“We know in the professional world that making those personal connections is so important for getting ahead, finding employment,” stated MHA, Rockland County Clinical Supervisor and Local Business Advisory Council (LBAC) Coordinator Brandon Beachamp, LMHC (during my recent visit).  In fact, according to Capital Region Career Counselor guru Dr. Tom Denham, networking remains the most effective job search technique. 

“Yet,” Beachamp continued, “in most publicly-funded employment services/vocational rehabilitation programs, you don’t see networking skill-building as an integral part of the curriculum!”  The idea of networking is daunting for many job seekers…even those with significant amounts of work experience and confidence in their fields …INCLUDING VOCATIONAL REHABILITATION PROFESSIONALS!

And so I was intrigued to hear about the March LBAC event planned by our newest Local Business Advisory Council at the MHA of Rockland County.  These events are grant-funded,  thanks to the N.Y.S. Office of Mental Health  They are used by MHA affiliates to enhance their vocational services;  the goal is to build relationships with potential employers and ultimately, promote stronger internship, volunteer and employment outcomes for the folks that they serve.

When I sat down and talked with Brandon, Joeli (a woman who attended the LBAC event) and Adult Care Management/Vocational Services Supervisor Lana Rumore, I was struck by Lana’s vision for this event.  “I saw this as an opportunity for our folks to build relationships and network with business owners.  I asked board members to share honestly and personally about their educational journeys…not just the vocational facts (their major, the classes they took, etc.), but also the hurdles that they encountered along the way.”

“Our ultimate goal was to encourage our consumers to pursue their dreams, which might include furthering their education,” Lana elaborated.  “We usually see successful people (from a distance) and think we’ll never get there,” shared Joeli.  “I truly felt empowered by hearing their stories!”

Joeli, who participates in the MHA’s educational support group, PROS classes and recovery self-help groups, just completed her first semester at college.  “I am very thankful for the support that I receive from the MHA,” shared Joeli.  “It has not been easy…and I had to be determined!  I had to take a 1 ½ hour bus ride to and from Rockland County Community College…and I had not been in school for years!”

“We don’t often hear that that there are many different paths to our goals… and that they’re rarely ‘as the crow flies,’” Brandon elaborated.  Lana talked about changing her major three times before settling on psychology…and stuck with her true passion in spite of her parent’s worries about her choice.

One board member discussed her journey from full-time professional to full-time Mom…Her children, who faced multiple challenges, motivated her decision to change her focus.  For Joeli, it was an eye-opening experience.  “The best thing for me was realizing that I don’t have to feel ashamed or alienated by my mental illness,” Joeli shared.  “I learned that everyone is impacted in some way by mental illness…whether themselves, a family member or friend.”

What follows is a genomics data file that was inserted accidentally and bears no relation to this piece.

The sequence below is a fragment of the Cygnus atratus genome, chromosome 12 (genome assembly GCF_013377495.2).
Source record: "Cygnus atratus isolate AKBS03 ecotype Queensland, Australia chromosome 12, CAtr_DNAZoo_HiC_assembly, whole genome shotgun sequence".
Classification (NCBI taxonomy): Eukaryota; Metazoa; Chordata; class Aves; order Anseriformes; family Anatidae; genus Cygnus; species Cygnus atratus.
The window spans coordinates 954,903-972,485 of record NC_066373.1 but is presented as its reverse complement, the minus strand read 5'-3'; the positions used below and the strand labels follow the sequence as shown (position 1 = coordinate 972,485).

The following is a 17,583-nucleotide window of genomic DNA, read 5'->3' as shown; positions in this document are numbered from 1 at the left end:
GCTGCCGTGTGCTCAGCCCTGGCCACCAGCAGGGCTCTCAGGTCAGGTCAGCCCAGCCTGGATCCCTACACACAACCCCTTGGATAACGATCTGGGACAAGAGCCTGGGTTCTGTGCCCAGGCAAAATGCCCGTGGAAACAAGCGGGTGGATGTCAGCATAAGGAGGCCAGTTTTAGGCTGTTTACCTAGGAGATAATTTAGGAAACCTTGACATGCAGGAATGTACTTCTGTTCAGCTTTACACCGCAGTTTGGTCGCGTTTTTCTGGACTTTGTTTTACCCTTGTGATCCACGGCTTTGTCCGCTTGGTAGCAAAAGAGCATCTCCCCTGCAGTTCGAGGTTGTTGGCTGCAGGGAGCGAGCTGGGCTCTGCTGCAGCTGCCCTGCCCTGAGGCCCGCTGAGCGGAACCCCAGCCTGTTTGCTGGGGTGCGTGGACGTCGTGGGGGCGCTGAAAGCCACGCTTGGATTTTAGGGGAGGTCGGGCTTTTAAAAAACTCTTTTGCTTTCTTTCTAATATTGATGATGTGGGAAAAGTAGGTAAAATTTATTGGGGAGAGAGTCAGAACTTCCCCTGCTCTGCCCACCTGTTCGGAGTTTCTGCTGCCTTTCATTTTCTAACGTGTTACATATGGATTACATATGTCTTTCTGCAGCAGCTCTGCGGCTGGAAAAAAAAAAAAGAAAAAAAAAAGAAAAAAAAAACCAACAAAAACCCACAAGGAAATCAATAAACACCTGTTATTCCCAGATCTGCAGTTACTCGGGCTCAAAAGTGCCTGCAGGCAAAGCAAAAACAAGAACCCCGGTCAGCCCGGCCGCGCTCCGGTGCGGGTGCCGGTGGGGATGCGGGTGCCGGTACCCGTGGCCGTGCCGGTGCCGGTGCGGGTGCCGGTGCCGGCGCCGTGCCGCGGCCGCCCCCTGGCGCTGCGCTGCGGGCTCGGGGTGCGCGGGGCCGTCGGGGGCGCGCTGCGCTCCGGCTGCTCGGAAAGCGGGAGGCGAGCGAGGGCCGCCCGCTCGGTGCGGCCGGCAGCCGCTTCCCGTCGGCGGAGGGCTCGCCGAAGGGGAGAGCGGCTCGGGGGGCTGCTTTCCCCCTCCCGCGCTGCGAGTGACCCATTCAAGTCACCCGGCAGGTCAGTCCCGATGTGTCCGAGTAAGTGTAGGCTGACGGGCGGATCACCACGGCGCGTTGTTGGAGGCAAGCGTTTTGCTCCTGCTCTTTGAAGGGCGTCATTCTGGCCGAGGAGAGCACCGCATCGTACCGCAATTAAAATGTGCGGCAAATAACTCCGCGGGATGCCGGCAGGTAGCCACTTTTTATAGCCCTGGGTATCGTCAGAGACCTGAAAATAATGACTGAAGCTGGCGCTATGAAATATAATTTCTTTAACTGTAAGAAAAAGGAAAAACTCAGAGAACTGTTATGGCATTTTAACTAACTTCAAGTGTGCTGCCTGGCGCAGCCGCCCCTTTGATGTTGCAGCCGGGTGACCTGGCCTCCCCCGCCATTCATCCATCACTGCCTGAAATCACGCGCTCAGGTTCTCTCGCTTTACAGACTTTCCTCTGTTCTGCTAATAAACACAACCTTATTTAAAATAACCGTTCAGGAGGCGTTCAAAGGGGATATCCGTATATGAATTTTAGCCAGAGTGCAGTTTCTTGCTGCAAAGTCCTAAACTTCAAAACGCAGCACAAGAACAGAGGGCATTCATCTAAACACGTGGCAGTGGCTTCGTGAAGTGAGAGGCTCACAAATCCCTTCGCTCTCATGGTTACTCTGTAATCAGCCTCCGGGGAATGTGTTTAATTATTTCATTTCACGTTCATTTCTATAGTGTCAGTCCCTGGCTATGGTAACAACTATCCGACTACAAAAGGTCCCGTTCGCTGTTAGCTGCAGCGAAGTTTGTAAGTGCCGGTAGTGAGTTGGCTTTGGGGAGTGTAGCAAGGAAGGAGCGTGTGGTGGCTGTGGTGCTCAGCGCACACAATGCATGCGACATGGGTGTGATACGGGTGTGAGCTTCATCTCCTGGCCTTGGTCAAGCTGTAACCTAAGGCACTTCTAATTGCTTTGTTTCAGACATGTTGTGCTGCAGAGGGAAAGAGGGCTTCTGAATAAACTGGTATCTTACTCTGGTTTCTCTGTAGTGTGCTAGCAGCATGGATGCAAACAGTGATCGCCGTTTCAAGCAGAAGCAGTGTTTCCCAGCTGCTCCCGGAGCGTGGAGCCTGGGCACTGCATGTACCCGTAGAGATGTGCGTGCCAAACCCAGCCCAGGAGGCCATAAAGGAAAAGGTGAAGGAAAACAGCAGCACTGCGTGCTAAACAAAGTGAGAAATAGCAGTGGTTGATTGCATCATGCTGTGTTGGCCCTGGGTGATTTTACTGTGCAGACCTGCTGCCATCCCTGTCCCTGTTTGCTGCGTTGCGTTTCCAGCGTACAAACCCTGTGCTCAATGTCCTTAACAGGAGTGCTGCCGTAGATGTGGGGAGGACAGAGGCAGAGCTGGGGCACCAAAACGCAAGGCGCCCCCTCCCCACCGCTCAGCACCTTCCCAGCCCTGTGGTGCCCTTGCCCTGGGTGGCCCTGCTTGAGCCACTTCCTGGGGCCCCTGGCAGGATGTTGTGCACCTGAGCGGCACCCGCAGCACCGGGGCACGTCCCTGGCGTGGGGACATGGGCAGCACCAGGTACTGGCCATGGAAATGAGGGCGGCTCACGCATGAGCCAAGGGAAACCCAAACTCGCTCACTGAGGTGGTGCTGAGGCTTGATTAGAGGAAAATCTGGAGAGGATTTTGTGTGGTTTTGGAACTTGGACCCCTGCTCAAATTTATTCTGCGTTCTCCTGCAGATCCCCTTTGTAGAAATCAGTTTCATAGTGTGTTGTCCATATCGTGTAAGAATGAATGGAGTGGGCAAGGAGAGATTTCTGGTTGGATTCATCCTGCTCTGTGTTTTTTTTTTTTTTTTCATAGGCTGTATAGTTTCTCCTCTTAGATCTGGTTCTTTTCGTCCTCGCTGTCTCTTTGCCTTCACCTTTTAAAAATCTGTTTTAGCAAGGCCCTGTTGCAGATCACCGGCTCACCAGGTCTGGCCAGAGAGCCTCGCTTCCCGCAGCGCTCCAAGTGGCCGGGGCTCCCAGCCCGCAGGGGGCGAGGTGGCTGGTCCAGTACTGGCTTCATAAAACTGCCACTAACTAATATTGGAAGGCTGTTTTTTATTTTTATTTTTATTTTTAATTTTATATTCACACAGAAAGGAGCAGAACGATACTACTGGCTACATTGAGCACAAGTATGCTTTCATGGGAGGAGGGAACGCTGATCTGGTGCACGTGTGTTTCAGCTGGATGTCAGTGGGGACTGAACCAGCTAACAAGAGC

The sharing was not one-sided!  There was a lot of “give and take” and connections made.  One board member and consumer realized that their children both struggled with the same medical condition.  Another board member offered her husband’s contact information to a job seeker, who shared his passion for music.  “Perhaps my husband, a DJ, can offer you some suggestions!”  “In fact,” Brandon explained, “we saw a lot of exchanging of business cards.”

“The board member who runs the paralegal program at RCC (Rockland County Community College) and owns a law firm gave me her business card,” Joeli shared.  “But to be honest, I get shy at the thought of initiating a conversation with someone I don’t know very well.  After all, what would I say?!”

If seasoned professionals find networking intimidating, imagine what it feels like for job seekers, who have not been in the job market for many years or ever!  In addition to the fears, there is a lack of helpful information on networking “how-to’s”, informational interviewing… and confidence that it can in fact be an effective job-seeking strategy.

Joeli elaborated on her reasons for not following-up.  “I want to explore all my options before I commit myself to something.  I don’t want to open that door and then close it.”  “But if you think of this outreach as purely information gathering,” Lana jumped in, “it could be helpful!  You could suggest that you would like to meet at her place of work and find out more about what she does.  That does not commit you to anything beyond that meeting!” 

“The ripple effect of this breakfast event is bigger than we originally envisioned,” Brandon mused, as we were wrapping up.  “Our board members now have faces behind the work that they support.”  Lana added, “And building relationships with other potential employers expands the range of opportunities for the folks, who are looking to get into/back into the workplace.  There is greater opportunity for job seekers to find employment that matches their interests and goals.  And you never know who or when you will be talking to someone who is looking for someone with your skills/experience or knows someone who is!”

– Marsha Lazarus, MBA, Director of Workforce Development

 

This LBAC is part of MHANYS’ Consumer & Business Outreach Program (CBOP) for MHA affiliates. To learn more visit our Programs & Projects page.

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